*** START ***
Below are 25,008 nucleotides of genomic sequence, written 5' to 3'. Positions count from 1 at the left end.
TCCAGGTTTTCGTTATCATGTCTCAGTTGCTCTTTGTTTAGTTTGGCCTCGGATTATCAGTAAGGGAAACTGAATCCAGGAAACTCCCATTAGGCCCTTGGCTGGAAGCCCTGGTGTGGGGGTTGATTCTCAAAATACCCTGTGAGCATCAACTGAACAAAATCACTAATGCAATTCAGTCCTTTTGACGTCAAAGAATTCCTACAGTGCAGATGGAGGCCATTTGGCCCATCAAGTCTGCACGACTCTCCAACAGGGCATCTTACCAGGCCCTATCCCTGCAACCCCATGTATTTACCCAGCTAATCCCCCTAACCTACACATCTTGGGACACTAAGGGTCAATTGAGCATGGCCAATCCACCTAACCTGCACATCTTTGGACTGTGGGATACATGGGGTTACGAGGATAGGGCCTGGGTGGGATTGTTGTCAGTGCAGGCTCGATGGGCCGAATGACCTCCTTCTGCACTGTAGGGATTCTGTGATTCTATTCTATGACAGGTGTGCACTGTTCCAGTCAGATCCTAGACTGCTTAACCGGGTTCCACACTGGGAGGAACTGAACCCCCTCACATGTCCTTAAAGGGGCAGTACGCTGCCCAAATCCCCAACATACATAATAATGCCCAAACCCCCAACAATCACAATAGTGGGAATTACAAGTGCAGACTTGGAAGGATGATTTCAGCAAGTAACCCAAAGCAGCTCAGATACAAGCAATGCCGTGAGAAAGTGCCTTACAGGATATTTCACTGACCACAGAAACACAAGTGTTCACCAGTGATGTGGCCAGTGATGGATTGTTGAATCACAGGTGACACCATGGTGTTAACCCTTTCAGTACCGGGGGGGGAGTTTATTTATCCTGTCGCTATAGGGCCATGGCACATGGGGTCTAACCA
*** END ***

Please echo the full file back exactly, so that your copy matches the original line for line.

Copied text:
Below are 25,008 nucleotides of genomic sequence, written 5' to 3'. Positions count from 1 at the left end.
TCCAGGTTTTCGTTATCATGTCTCAGTTGCTCTTTGTTTAGTTTGGCCTCGGATTATCAGTAAGGGAAACTGAATCCAGGAAACTCCCATTAGGCCCTTGGCTGGAAGCCCTGGTGTGGGGGTTGATTCTCAAAATACCCTGTGAGCATCAACTGAACAAAATCACTAATGCAATTCAGTCCTTTTGACGTCAAAGAATTCCTACAGTGCAGATGGAGGCCATTTGGCCCATCAAGTCTGCACGACTCTCCAACAGGGCATCTTACCAGGCCCTATCCCTGCAACCCCATGTATTTACCCAGCTAATCCCCCTAACCTACACATCTTGGGACACTAAGGGTCAATTGAGCATGGCCAATCCACCTAACCTGCACATCTTTGGACTGTGGGATACATGGGGTTACGAGGATAGGGCCTGGGTGGGATTGTTGTCAGTGCAGGCTCGATGGGCCGAATGACCTCCTTCTGCACTGTAGGGATTCTGTGATTCTATTCTATGACAGGTGTGCACTGTTCCAGTCAGATCCTAGACTGCTTAACCGGGTTCCACACTGGGAGGAACTGAACCCCCTCACATGTCCTTAAAGGGGCAGTACGCTGCCCAAATCCCCAACATACATAATAATGCCCAAACCCCCAACAATCACAATAGTGGGAATTACAAGTGCAGACTTGGAAGGATGATTTCAGCAAGTAACCCAAAGCAGCTCAGATACAAGCAATGCCGTGAGAAAGTGCCTTACAGGATATTTCACTGACCACAGAAACACAAGTGTTCACCAGTGATGTGGCCAGTGATGGATTGTTGAATCACAGGTGACACCATGGTGTTAACCCTTTCAGTACCGGGGGGGGAGTTTATTTATCCTGTCGCTATAGGGCCATGGCACATGGGGTCTAACCA